This article was written exclusively for Investing.com
Emerging market stocks were one of the hottest groups in 2020. But that started to change in late January and early February, as measured by the iShares MSCI Emerging Markets ETF (NYSE:), which has now fallen by 7.4%. The decline may not be over, based on an options analysis.
One reason for the recent weakness in emerging markets group is the strengthening and rising US interest rates. This is reducing investor appetite for the risk-on trade while also increasing cost to economies that may be conducting large amounts of business or issuing debt in US dollars.
Interestingly the strong dollar is helping to push the European market higher. For example, the has weakened materially versus the dollar. Thus, it should help to pull up inflation and growth back to the European continent and helping to send stock markets like those in Germany to record highs. Meanwhile, the UK, which is no longer part of the EU, has seen its currency, the , weaken, helping to boost its stock market to its highest level since the global pandemic began.
There is a double-edged sword from the dollar’s advance as it does not treat all markets equally. This has led to options traders taking bets, so the selling in emerging markets is not over. On Apr. 7, the open interest levels for the EEM May 21 $51 puts rose by approximately 32,000 contracts. It appears that these puts were purchased for a price of around $0.45 per contract. It would imply that the price of the EEM falls to approximately $50.55. That would be a decline of an additional 6.6% over the course of the next several weeks.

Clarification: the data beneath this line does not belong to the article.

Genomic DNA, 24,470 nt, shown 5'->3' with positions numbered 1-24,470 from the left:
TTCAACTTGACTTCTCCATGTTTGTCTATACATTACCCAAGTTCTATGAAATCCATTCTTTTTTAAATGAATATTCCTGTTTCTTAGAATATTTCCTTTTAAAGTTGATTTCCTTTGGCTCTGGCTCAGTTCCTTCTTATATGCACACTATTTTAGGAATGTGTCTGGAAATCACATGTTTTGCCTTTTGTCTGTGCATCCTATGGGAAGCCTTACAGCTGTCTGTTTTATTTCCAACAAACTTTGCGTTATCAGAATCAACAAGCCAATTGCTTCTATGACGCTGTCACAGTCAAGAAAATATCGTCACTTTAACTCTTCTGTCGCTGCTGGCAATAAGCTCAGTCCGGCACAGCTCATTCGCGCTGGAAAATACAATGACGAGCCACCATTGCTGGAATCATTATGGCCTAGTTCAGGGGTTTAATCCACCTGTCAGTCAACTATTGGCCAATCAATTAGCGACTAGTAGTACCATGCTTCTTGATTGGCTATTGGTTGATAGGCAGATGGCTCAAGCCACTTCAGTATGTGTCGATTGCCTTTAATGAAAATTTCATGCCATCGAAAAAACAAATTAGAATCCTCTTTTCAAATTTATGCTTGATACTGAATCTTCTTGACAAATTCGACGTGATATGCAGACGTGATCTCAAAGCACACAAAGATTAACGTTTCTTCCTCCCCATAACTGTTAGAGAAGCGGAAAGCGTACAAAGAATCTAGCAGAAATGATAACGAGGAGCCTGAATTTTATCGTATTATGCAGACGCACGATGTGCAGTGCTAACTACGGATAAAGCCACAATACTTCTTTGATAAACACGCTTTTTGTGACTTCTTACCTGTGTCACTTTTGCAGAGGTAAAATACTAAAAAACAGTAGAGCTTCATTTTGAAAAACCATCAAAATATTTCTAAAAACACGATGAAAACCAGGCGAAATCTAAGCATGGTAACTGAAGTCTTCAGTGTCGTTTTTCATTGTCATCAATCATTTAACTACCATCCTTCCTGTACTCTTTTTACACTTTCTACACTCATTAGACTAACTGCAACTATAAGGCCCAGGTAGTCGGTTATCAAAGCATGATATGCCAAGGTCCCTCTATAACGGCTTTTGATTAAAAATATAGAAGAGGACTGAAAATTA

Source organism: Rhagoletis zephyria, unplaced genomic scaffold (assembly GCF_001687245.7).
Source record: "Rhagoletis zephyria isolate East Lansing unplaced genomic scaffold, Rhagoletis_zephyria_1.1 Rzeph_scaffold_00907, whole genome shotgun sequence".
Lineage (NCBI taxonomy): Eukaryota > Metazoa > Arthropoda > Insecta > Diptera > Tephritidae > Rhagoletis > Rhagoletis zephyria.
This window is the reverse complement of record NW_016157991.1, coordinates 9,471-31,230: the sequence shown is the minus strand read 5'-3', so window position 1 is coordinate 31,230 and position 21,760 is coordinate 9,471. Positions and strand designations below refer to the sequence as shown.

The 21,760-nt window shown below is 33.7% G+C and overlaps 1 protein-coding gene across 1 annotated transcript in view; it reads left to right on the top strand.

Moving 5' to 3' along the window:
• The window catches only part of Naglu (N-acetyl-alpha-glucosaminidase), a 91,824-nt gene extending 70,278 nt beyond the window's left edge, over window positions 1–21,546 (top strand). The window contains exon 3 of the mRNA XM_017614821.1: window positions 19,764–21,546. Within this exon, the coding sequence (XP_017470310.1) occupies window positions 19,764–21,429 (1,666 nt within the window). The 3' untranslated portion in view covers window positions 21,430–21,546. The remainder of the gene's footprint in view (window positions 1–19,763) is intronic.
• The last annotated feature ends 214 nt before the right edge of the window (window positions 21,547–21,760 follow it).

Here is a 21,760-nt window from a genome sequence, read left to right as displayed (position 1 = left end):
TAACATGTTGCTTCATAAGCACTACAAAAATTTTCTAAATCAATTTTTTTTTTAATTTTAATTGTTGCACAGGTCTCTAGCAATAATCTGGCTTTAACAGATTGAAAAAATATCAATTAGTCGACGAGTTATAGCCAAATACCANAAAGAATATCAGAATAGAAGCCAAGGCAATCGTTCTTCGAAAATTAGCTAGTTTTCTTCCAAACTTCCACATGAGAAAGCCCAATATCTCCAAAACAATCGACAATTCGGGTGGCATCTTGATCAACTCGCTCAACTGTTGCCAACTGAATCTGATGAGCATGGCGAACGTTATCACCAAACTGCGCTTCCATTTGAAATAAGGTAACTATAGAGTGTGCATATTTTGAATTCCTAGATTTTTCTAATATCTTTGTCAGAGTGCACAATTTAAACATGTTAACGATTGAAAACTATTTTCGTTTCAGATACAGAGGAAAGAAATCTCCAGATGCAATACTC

Additionally, there were a significant surge in open interest levels on Apr. 8 for Mar. 18, 2022, $45 puts, increasing by 10,000 contracts. This is a very long-term bet, going out almost one full year. It would appear that the trader paid nearly $2 per contract and would imply that the EEM is trading below $43 by next year, a drop of almost 21%.
If it is the case that lower prices lie ahead, the technical charts do not reflect that bearishness at this point. The EEM has been able to hold above a critical level of technical support at $52. Until that level of support breaks, it seems unlikely such a significant decline occurs. There are multiple support levels along the way, with a break of $52 sending the ETF lower to around $50, making the May options a viable candidate, but the March 2022 options contract may be much harder to achieve.
A steeper decline in the emerging markets will likely take further strengthening in the US dollar and interest rates to climb to even higher levels. Given the strong economic recovery that is now taking place in the US, it seems quite possible. However, if this happens and the euro declines against the dollar, it could provide a meaningful tailwind to markets in Europe over the next several months.
So, while it would seem that the emerging markets may struggle in the near term due to the rising dollar, not all foreign markets are likely to suffer the same fate.